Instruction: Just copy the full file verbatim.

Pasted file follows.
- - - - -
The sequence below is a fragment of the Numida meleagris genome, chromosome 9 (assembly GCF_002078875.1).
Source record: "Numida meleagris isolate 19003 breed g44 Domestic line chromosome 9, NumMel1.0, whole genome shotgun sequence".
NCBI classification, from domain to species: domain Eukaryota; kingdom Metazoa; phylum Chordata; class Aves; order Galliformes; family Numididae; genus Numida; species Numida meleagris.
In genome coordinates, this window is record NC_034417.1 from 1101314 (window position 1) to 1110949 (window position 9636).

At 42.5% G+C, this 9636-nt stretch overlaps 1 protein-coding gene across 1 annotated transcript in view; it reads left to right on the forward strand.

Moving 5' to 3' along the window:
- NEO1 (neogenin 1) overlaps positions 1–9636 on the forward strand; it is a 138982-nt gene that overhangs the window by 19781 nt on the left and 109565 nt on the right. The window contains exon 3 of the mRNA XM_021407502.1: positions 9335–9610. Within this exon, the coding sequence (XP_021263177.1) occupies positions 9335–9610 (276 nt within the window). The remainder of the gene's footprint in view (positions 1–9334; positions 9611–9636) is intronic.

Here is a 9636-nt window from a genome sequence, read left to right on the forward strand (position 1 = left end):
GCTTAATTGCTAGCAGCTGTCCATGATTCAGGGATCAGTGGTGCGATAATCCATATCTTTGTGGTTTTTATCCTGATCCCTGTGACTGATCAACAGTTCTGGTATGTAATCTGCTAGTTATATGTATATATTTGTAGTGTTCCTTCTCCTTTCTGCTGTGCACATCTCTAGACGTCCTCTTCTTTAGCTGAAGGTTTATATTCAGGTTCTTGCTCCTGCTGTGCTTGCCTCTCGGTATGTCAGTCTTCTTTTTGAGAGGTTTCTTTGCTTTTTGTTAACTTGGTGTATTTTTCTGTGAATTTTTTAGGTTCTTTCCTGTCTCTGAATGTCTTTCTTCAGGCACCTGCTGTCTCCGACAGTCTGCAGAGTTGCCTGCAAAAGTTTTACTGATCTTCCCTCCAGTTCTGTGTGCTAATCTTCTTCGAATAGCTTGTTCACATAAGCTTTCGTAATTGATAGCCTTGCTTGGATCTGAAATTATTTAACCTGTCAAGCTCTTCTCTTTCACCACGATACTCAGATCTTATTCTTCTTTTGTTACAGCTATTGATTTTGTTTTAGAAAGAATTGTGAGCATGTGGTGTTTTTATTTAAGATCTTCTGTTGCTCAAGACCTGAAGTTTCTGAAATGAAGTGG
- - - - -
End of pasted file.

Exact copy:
The sequence below is a fragment of the Numida meleagris genome, chromosome 9 (assembly GCF_002078875.1).
Source record: "Numida meleagris isolate 19003 breed g44 Domestic line chromosome 9, NumMel1.0, whole genome shotgun sequence".
NCBI classification, from domain to species: domain Eukaryota; kingdom Metazoa; phylum Chordata; class Aves; order Galliformes; family Numididae; genus Numida; species Numida meleagris.
In genome coordinates, this window is record NC_034417.1 from 1101314 (window position 1) to 1110949 (window position 9636).

At 42.5% G+C, this 9636-nt stretch overlaps 1 protein-coding gene across 1 annotated transcript in view; it reads left to right on the forward strand.

Moving 5' to 3' along the window:
- NEO1 (neogenin 1) overlaps positions 1–9636 on the forward strand; it is a 138982-nt gene that overhangs the window by 19781 nt on the left and 109565 nt on the right. The window contains exon 3 of the mRNA XM_021407502.1: positions 9335–9610. Within this exon, the coding sequence (XP_021263177.1) occupies positions 9335–9610 (276 nt within the window). The remainder of the gene's footprint in view (positions 1–9334; positions 9611–9636) is intronic.

Here is a 9636-nt window from a genome sequence, read left to right on the forward strand (position 1 = left end):
GCTTAATTGCTAGCAGCTGTCCATGATTCAGGGATCAGTGGTGCGATAATCCATATCTTTGTGGTTTTTATCCTGATCCCTGTGACTGATCAACAGTTCTGGTATGTAATCTGCTAGTTATATGTATATATTTGTAGTGTTCCTTCTCCTTTCTGCTGTGCACATCTCTAGACGTCCTCTTCTTTAGCTGAAGGTTTATATTCAGGTTCTTGCTCCTGCTGTGCTTGCCTCTCGGTATGTCAGTCTTCTTTTTGAGAGGTTTCTTTGCTTTTTGTTAACTTGGTGTATTTTTCTGTGAATTTTTTAGGTTCTTTCCTGTCTCTGAATGTCTTTCTTCAGGCACCTGCTGTCTCCGACAGTCTGCAGAGTTGCCTGCAAAAGTTTTACTGATCTTCCCTCCAGTTCTGTGTGCTAATCTTCTTCGAATAGCTTGTTCACATAAGCTTTCGTAATTGATAGCCTTGCTTGGATCTGAAATTATTTAACCTGTCAAGCTCTTCTCTTTCACCACGATACTCAGATCTTATTCTTCTTTTGTTACAGCTATTGATTTTGTTTTAGAAAGAATTGTGAGCATGTGGTGTTTTTATTTAAGATCTTCTGTTGCTCAAGACCTGAAGTTTCTGAAATGAAGTGG